need help with large formatgreenspun.com : LUSENET : Large format photography : One Thread
I have been usin "small format" camera (35 mm) for years and now I would like to try large format. I am thinking of 6x9 cm. I dont need autofocus camera, I dont care about the weight of the body and I dont need exposure meter built in the camera. I have an offer for old Mamiya Press Super 23 for wonderful price. The set icludes three lenses 50mm, 100mm and 150 mm. Do you have any suggestion. Should I look after any different kind of camera. Is there another way how to get relatively cheap 6x9 cm camera with those lenses?
Thank you for your help
Jan Jedlicka Czech Republic
-- Jan Jedlicka (firstname.lastname@example.org), January 23, 2001
My suggestion is to go with a 4x5. The weight is similar (if you get a light 4x5). You can use roll film in it with a roll film back.
-- WIlliam Marderness (email@example.com), January 23, 2001.
The 6x9 cm format is usually called medium format. If you want a hand-held camera and are primarily interested in a larger negative, do not feel you need the adjustments a view camera offers, and are not bothered by the parallax problems a rangefinder presents, the Mamiya Press is an excellent choice. It is popular with wedding photographers. If you plan to use the camera primarily on a tripod, buy a 4x5 wooden field view camera, which, with a lens, will not be any heavier to lug around, and offers an even larger negative and adjustments (swings, tilts and, often, slides).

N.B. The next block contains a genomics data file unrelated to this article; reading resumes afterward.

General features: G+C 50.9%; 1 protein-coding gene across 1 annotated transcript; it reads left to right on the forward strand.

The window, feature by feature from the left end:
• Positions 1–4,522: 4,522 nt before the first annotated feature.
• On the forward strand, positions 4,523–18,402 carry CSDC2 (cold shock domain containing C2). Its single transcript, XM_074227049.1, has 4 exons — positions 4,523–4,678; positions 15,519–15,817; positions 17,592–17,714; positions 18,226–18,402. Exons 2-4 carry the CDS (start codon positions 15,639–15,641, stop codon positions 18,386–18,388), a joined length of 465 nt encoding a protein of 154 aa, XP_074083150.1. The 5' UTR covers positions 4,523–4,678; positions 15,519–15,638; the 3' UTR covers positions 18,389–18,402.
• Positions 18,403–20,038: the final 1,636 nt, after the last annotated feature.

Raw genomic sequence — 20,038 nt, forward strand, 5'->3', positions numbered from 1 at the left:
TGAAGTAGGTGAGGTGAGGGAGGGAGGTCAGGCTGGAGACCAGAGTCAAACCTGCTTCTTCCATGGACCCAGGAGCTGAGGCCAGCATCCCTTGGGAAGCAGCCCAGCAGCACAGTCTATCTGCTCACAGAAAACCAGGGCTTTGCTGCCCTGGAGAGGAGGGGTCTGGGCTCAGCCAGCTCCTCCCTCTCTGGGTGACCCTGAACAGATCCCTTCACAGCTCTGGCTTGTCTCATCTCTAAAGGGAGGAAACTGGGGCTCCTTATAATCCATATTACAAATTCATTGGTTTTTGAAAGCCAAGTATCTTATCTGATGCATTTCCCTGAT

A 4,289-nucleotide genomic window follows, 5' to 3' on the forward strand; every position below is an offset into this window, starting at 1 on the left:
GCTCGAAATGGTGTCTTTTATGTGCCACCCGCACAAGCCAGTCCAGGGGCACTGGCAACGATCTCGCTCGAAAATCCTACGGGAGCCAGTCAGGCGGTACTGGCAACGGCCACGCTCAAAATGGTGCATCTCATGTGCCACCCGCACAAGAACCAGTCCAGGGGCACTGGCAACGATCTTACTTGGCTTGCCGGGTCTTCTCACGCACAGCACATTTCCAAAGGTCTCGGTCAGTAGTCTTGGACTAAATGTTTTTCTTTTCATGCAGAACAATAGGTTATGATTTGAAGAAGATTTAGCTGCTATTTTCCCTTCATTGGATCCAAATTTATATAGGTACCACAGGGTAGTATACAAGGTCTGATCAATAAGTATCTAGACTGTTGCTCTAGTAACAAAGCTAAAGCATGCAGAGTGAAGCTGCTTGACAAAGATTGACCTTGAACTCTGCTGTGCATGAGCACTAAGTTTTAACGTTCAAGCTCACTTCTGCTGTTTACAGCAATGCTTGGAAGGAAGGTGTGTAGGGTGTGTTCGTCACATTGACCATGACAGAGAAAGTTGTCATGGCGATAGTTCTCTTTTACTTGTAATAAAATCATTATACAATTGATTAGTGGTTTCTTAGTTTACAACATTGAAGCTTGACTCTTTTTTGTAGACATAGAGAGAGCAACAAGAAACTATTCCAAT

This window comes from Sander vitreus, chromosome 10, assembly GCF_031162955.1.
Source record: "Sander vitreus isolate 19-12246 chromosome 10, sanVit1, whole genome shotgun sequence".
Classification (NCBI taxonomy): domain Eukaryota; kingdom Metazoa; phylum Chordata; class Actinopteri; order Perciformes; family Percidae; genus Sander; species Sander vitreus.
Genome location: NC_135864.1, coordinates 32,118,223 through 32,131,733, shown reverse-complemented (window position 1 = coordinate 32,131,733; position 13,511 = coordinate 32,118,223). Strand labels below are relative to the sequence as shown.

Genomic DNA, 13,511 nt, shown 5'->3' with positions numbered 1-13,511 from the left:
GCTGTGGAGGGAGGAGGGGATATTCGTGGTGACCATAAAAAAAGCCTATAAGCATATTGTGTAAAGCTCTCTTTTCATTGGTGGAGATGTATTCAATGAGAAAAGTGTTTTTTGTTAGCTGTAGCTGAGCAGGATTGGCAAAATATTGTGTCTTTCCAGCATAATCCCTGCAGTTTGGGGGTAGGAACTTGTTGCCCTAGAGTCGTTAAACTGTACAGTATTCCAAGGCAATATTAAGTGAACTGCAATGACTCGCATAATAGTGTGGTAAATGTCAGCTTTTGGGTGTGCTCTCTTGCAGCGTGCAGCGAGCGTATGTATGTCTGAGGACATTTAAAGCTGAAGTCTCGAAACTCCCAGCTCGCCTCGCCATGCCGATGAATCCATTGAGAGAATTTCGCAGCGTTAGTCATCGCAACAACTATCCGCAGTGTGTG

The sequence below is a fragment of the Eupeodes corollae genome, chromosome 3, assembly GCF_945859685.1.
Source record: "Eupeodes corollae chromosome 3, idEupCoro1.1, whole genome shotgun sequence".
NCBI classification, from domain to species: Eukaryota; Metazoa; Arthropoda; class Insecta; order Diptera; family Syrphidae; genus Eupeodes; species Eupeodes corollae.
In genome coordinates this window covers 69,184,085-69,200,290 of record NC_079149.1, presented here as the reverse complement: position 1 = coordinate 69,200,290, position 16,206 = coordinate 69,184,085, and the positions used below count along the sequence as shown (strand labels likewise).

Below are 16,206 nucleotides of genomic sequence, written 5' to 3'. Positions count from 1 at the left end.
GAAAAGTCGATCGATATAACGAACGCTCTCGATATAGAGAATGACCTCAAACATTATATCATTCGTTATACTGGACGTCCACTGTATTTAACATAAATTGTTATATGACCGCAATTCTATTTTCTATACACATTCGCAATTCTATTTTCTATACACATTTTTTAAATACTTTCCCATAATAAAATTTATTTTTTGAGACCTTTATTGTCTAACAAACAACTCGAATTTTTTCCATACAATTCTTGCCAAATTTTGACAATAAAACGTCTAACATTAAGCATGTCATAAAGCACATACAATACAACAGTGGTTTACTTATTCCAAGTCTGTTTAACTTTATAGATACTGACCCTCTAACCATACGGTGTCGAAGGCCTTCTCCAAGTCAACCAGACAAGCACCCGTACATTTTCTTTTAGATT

-- Robert T. Creutz (firstname.lastname@example.org), January 23, 2001.
Jan, if the Mamiya kit is a good price then snatch it up. The 50mm lens is excellent and if you're into landscape photography then this is the lens to use. This is also an excellent way into the 6x9cm format and if you are sold on it and find the need for camera movements you may like to obtain a mini-viewcamera at a latter stage. Regards,
-- Trevor Crone (email@example.com), January 23, 2001.
I use large format but I have a Universal that I bought new in the early 70's. The thing works well and is very sturdy. I backpacked it through the mountains for years of my mispent youth. If you can find the backs, it offers multi-format. 6x4.5, 6x6, 6x7, 6x9 roll film and 6x9 sheet. It is not as nice as 8 x 10 but it is awfully good. Do get lens hoods because the lenses can flare [at least compared to Zeiss lenses]. The range finder patch is not as good as my M3 but it works. I really can't say anything bad about my old friend.
-- Art (AKarr90975@aol.com), January 23, 2001.